Attempts to decrease inequalities between men and women in various spheres of social life have attracted the attention of many social scientists. Among them are network researchers who have studied the positions of women and men in legitimate networks in business, work-related life, immigration, the film industry and local elites [32,33,34]. The involvement of women in organized crime has also been studied [6, 35]. From a network perspective, we can try to extrapolate the findings from legitimate networks to criminal networks. From an organized crime perspective, we can translate research findings into the language of networks. In this section, we derive our hypotheses based on previous research in both these areas. We note that the evidence from both fields is quite unclear and relatively scarce, and we therefore formulate our hypotheses based on the more dominant notions in the literature. Except where we state otherwise, our hypotheses relate to networks of criminal collaborative ties.

Related to the dyadic level of analysis is the question of pre-existing ties. These represent relations established between people prior to their direct involvement in criminal activity. Specifically, pre-existing ties may be kinship, friendship or shared affiliation to the same organizations or social settings [49]. Pre-existing ties are important because they may be a precondition for creating trust - a scarce yet crucial resource in criminal environments - potentially compensating for the lack of institutions assuring the enforceability of commitments [50, 51]. Thus, the presence of a pre-existing tie between two actors in a criminal network may facilitate their criminal cooperation. The effect of pre-existing ties is usually strong in criminal networks regardless of gender. The question is whether pre-existing ties work differentially for men and for women. There is some evidence from mafia-type groups suggesting that women become involved in these groups either as substituting for their incapacitated partners and family members or they are introduced by them into the group [52]. Due to constraints in access to organized criminal activities for women [6, 7, 10], the use of pre-existing ties may be a much stronger entry mechanism for women than it is for men.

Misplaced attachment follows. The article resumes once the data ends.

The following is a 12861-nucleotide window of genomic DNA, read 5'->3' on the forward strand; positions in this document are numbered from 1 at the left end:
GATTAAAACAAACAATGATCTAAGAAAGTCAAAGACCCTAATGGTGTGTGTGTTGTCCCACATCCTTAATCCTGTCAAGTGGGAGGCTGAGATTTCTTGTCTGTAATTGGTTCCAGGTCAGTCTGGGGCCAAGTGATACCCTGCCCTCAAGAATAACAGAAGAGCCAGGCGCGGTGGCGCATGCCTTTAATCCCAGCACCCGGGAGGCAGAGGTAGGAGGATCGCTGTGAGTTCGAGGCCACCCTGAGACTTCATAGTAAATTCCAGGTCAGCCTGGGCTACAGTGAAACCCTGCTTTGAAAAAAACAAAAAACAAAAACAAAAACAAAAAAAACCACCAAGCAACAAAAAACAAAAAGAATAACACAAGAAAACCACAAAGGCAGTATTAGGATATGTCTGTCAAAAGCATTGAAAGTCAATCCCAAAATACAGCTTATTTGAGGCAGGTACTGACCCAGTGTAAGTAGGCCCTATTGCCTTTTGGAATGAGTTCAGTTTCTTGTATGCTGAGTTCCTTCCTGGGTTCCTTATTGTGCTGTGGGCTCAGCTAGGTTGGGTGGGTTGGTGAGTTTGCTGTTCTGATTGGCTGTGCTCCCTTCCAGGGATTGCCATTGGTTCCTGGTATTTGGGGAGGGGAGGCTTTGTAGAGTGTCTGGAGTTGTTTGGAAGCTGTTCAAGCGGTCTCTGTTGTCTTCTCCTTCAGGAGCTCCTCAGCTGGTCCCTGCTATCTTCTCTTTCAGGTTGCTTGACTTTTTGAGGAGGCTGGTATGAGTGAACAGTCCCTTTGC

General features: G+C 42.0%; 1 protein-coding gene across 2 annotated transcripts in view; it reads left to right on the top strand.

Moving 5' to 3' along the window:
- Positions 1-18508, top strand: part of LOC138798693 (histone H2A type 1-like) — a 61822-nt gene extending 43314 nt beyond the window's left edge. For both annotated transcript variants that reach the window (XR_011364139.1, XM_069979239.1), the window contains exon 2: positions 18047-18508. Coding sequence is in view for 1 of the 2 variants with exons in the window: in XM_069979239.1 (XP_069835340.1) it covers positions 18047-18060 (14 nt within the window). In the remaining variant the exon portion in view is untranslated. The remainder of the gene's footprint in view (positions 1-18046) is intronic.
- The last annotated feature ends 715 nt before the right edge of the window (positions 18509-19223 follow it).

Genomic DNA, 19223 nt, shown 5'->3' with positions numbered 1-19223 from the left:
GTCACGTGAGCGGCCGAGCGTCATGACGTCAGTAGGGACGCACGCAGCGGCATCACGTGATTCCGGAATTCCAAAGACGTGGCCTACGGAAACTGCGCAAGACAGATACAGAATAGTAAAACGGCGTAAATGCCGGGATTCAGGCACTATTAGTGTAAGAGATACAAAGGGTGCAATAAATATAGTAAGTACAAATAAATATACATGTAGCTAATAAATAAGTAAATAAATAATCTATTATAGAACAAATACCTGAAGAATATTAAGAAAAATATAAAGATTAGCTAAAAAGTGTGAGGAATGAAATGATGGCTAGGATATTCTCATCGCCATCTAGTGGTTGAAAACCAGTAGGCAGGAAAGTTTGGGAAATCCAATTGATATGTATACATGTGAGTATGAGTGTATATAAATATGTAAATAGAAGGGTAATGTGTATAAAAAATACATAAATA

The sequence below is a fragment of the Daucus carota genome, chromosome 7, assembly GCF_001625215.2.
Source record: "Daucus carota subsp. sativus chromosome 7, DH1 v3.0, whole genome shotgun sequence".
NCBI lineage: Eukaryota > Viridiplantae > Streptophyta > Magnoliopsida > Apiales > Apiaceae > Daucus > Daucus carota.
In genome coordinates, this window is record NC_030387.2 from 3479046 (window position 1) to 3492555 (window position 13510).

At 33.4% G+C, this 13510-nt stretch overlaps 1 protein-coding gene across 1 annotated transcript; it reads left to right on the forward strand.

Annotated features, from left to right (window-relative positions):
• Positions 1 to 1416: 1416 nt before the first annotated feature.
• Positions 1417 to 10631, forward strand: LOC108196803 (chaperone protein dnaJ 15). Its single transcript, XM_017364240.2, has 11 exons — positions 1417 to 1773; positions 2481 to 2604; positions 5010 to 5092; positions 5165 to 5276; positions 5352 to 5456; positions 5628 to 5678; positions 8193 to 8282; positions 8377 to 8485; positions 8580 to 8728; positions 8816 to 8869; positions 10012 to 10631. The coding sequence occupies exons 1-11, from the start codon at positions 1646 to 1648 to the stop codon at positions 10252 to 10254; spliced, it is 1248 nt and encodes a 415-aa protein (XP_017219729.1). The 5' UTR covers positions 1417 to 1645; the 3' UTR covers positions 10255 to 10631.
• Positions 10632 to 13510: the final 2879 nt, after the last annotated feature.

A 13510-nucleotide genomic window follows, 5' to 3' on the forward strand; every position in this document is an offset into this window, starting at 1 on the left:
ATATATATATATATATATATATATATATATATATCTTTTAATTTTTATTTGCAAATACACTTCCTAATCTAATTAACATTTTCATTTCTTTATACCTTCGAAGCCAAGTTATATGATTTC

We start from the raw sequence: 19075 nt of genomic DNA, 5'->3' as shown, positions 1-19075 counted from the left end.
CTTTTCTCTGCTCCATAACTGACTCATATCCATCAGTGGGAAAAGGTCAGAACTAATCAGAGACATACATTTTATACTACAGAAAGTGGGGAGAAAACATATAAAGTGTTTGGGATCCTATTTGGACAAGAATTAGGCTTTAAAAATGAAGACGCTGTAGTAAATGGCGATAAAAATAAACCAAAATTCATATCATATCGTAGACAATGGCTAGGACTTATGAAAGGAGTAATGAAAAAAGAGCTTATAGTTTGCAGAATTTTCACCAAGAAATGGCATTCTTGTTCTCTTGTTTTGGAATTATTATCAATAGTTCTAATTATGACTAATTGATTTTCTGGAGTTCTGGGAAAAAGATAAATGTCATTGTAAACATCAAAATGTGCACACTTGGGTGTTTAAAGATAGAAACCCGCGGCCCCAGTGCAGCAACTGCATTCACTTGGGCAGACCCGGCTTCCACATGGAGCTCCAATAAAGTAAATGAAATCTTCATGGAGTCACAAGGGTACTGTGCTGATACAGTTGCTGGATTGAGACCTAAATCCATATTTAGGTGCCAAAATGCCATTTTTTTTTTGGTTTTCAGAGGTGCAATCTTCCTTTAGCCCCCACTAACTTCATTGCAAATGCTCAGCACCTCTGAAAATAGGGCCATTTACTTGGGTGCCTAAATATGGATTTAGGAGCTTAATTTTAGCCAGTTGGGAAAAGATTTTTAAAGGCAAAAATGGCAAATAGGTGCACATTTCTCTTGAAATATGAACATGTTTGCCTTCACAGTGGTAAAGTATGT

Data was collected by multiple police forces using a standardised form which prompts intelligence analysts for information regarding individuals under investigation, their attributes and their network ties; and then collated by a central police intelligence agency. Data come from multiple sources, including human intelligence (such as source reports, police surveillance), signals intelligence (such as the interception of communications), and open source intelligence (such as information freely available online). There are a number of limitations associated with intelligence data on covert activities, such as missingness, measurement error, anchoring bias (that is, focusing onl